James R. Von Ehr II, a 1972 computer science graduate and entrepreneur, has established the James Von Ehr Scholars
Program, a $1 million endowed scholarship fund to benefit College of Engineering undergraduates.
Von Ehr, who has long demonstrated his commitment to MSU and the college through service and philanthropy, made the official announcement at the College of Engineering commencement ceremonies on Sunday, May 7.
“In creating this scholarship, my intention is to provide financial assistance to outstanding undergraduate students who come from humble backgrounds, as I did,” he says.
Born in Grand Rapids and raised in New Buffalo, Michigan, Von Ehr was first recruited to MSU as a National Merit Scholar and studied computer science in the era of punch cards and paper printouts. He says the immensity of MSU was quite an eye opener when he arrived as a freshman. Of Brody Complex, his first MSU residence, he says, “I was surrounded by the same number of people as the population of my hometown, but they were all my age!
“The education I got here at MSU made a big difference in my life. I want to extend some of the same opportunity that I have enjoyed to those who come after me.”
This spring, four freshmen will be selected to each receive a $4,000 scholarship for fall semester 2006. Qualified prospective students—those scoring in the 90th percentile and above on national placement exams and who have a proven financial need—will be invited to apply for the scholarships, which are renewable for four years. Incoming freshman applicants will be required to write a brief essay that describes their idea of the meaning of “free enterprise,” “liberty,” and “open world markets,” and relate how these principles help to promote creativity and the transmission of technological benefits to different world cultures and society in general.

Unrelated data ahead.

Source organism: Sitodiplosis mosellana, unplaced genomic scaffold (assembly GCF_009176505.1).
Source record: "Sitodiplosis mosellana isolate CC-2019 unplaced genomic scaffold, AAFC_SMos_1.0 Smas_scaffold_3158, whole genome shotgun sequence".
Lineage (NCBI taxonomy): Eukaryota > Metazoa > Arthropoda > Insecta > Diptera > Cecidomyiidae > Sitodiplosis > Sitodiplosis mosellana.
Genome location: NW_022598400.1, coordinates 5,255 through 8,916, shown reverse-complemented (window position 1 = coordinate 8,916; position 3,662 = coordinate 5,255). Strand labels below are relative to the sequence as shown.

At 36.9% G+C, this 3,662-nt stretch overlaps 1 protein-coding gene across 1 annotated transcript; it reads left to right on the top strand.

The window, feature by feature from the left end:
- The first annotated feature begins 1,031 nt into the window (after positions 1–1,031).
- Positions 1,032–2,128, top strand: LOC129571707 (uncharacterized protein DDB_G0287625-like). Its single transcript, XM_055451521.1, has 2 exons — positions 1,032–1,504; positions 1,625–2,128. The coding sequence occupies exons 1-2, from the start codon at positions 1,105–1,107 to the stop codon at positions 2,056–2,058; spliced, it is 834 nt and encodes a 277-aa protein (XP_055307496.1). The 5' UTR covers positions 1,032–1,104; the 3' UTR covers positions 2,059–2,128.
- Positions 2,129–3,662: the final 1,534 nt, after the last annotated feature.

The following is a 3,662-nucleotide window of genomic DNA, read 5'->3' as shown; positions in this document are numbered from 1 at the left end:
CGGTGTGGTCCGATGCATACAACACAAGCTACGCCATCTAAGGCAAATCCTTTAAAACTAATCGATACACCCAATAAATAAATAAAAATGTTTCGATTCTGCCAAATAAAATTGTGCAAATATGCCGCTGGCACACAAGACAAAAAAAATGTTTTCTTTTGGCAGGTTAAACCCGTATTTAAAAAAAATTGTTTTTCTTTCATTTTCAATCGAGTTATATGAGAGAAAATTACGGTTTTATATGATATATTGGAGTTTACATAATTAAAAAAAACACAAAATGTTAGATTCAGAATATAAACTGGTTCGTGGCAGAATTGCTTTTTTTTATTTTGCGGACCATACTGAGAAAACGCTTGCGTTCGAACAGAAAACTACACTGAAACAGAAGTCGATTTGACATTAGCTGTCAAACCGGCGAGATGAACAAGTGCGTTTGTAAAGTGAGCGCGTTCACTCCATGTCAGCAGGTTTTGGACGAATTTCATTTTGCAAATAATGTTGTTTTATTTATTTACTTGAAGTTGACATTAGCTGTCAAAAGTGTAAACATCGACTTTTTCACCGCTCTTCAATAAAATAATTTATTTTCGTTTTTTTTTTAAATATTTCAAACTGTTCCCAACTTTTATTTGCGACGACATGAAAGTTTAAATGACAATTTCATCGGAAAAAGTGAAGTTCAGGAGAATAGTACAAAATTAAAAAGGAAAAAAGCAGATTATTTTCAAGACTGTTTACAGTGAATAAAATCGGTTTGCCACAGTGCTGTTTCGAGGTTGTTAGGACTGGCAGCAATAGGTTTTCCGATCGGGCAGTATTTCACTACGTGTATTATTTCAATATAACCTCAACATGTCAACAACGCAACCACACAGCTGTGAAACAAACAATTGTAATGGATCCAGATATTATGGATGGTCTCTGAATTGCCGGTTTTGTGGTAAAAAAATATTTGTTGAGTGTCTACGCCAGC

“Von Ehr Scholars should become good communicators, because technology should be the servant of humanity, and communication is vital to society’s understanding and acceptance of technology,” says Von Ehr.
For more than 20 years, Von Ehr has made significant contributions to the computer software and nanotechnology industries.